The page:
Thursday, April 08, 2010

Can FY 2011 Budget Be Early?

Monday’s City Council meeting included a discussion on how soon the FY2011 budget can be adopted and whether foregoing extraordinary state aid would speed up the process.

The city’s fiscal year begins on July 1, but budget adoptions have consistently occurred as late as the third quarter, meaning most of the money has already been spent through temporary or emergency appropriations, and savings can only be eked out in the last quarter of the year.

The process is that department and division heads make known their budget needs early on, and the administration then may modify them. The City Council introduces the budget as presented by the administration, and then may make more changes before adoption.

But then there is the question of extraordinary state aid. The city usually asks for millions of dollars, but may only receive thousands. In the last round, the city requested $3.5 million and received just $250,000. Under Gov. Chris Christie, extraordinary state aid may not even be available as he works to meet a huge state budget gap.

Councilman Adrian Mapp, a certified finance officer with experience in dealing with Trenton, said Monday he strongly recommended not relying on state aid. Mapp said the benefits of early budget adoption “far outweighed” the state aid benefits.

The wait for notice of state aid flies in the face of a state-recommended timeline for budget introduction and adoption.

Although some council members supported early adoption of a “draft” budget, Councilman William Reid is one who wants the budget in place at the beginning of the fiscal year, at least by early September.

Councilman Cory Storch also said he thought there should be a draft budget by early August. As it was this year, the council had just three or four months to deal with budget cuts and Storch said, “That’s a disaster.”

But City Administrator Bibi Taylor said there were documents such as the annual financial statements from city auditors that were necessary before a budget statement could be produced, and also noted that once a budget is adopted, it cannot be amended (thus making the idea of adopting a draft budget unfeasible).

Still, a council majority agreed to urge early adoption, while also noting the lack of a chief finance officer and a finance director are hindering fiscal accountability.

The city has not had a CFO since 2007 and has had many directors of the Department of Administration, Finance, Health and Social Services in the past four years. Taylor was the last one in 2009, and was to continue to Jan. 31, but no successor has been named.

--Bernice Paglia

4 Comments:

Blogger robert.bolmer said...

I hope this City Council will step up to the bar and force our budget-deficient mayor to come up with a budget by the end of July. If not, then let's kiss Plainfield goodbye, as we'll be broke and only the politicians will have any money.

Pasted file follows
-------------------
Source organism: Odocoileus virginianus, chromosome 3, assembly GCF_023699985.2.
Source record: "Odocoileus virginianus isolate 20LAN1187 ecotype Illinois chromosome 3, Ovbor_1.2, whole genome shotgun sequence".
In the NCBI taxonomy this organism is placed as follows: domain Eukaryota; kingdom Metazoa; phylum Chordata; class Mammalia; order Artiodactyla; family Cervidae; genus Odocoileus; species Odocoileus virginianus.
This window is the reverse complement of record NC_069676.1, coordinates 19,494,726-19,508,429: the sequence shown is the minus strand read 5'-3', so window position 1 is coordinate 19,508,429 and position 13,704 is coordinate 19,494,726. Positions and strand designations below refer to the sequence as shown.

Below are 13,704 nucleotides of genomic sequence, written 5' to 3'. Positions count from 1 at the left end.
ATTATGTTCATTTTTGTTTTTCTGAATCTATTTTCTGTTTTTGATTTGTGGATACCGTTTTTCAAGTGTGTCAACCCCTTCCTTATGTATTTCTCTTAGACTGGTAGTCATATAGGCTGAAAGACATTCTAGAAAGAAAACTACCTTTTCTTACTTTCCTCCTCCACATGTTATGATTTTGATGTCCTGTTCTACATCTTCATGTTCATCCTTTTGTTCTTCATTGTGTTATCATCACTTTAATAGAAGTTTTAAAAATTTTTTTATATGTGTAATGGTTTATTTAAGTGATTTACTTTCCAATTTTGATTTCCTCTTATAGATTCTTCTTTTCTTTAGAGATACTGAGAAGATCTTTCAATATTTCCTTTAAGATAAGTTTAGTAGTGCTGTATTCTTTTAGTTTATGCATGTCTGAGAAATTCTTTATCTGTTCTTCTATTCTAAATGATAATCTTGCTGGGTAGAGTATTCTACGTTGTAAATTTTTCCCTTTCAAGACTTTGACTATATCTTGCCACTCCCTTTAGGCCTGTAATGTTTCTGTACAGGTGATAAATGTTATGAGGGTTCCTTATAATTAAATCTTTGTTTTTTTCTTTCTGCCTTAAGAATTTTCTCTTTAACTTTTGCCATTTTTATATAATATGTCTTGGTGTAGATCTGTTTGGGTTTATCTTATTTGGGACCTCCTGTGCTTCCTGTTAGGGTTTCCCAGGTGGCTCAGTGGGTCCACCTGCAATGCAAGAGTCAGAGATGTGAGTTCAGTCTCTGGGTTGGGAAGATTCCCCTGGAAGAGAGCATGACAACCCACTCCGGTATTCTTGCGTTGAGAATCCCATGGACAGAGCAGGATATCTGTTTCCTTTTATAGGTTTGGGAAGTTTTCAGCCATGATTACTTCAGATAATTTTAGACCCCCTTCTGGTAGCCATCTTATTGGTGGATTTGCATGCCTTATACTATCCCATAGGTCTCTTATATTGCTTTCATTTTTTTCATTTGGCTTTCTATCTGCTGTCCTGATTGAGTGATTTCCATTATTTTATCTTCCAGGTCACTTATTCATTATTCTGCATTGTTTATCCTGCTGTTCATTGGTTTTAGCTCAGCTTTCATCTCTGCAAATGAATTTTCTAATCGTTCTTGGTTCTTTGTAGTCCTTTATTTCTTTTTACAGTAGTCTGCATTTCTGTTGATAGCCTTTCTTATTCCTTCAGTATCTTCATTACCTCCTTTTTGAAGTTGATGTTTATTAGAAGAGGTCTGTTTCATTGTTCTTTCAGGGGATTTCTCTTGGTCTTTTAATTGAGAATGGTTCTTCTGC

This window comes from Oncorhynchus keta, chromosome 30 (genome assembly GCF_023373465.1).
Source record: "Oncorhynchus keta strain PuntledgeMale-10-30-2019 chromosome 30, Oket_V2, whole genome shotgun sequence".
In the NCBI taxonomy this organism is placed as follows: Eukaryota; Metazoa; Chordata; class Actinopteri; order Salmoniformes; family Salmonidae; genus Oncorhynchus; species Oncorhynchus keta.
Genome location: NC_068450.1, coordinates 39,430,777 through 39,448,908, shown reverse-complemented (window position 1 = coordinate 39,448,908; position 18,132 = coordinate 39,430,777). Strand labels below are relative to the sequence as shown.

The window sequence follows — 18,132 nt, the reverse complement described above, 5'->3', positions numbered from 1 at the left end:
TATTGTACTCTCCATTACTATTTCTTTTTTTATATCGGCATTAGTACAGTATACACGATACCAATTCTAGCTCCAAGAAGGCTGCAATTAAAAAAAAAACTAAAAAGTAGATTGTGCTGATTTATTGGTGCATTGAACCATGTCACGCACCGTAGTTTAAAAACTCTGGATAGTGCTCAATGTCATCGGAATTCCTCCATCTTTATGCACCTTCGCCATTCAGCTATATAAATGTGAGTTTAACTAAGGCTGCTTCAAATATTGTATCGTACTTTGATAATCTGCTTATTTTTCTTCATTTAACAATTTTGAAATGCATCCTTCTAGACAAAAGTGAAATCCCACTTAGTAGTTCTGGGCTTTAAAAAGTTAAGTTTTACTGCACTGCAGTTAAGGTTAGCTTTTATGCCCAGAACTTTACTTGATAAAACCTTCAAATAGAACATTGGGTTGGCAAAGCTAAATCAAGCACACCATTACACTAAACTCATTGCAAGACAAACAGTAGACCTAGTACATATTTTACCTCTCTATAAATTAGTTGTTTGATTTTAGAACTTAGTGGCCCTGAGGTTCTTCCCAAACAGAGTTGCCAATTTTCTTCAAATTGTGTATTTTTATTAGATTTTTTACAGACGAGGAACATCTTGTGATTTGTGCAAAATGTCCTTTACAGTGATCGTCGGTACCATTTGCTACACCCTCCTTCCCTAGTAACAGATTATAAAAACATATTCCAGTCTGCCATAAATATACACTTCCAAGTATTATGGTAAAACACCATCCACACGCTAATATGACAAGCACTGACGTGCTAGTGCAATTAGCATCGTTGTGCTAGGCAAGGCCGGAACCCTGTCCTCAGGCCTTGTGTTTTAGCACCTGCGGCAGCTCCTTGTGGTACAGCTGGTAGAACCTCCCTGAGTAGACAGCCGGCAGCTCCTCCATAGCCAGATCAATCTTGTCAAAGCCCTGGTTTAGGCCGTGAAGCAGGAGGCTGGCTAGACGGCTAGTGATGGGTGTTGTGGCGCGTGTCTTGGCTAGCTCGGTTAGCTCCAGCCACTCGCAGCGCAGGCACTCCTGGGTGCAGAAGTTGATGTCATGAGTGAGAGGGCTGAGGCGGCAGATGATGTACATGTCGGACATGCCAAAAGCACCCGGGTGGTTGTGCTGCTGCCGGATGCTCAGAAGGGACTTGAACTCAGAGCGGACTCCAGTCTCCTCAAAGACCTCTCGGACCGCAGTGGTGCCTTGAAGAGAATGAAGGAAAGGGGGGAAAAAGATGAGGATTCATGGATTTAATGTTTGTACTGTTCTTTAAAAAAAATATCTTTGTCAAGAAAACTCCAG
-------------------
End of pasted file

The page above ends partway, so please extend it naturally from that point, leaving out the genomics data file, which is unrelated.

1:30 PM  
Anonymous Anonymous said...

Hi, Bernice,

It would be nice to have budget in on time. The hard work should begin now. Certainly the administration should be working hard to get a finance director and CFO in place, but this will only happen if we have a council dedicated to making it occur.

Rebecca

4:05 PM  
Anonymous Anonymous said...

With the fiscal year beginning on July 1st, the budget process should have already been started with budgets submitted from all Divisions and Departments to the Mayor. Then the process should further itself internally until a buget is submitted by the Mayor. With scheduled budger hearings, etc., there is no reason why the buget cannot be in place and approved prior to the beginning of the fiscal year. To finalize a budget process many months after the fiscal year begins is a result of poor managment. You cannot delay the process just to see what outside aide is coming to Plainfield - approve and adopt a budget by July 1st and any outside aide that comes in can be applied to offset the upcoming years budget. It might have a higher impact the first year, but it would make for more realistic projections for budgets in upcoming years.

Another concern in the budget process is that Union contracts are on a Jan - Dec year basis while the city's fiscal year budget is from July to June. How hard is it to get things aligned to make budgeting easier? To budget one salary for 6 months, and another for the remaining 6 months seems stupid. Especially if a contract expires in December - You can accurately budget for 6 months but have to guesstimate the 2nd half of the budget year.

6:48 PM  
Anonymous Anonymous said...

We cannot have a budget on time because a group of people, who have no clue about running a business voted for a mayor who has even less of a clue.

The mayor is part time - can someone tell her that and let Bibi Taylor do her job? Mayor, kiss babies and people on the street, and leave the running of the city to someone who has the education and background to do so. You will look much better.

10:40 AM  

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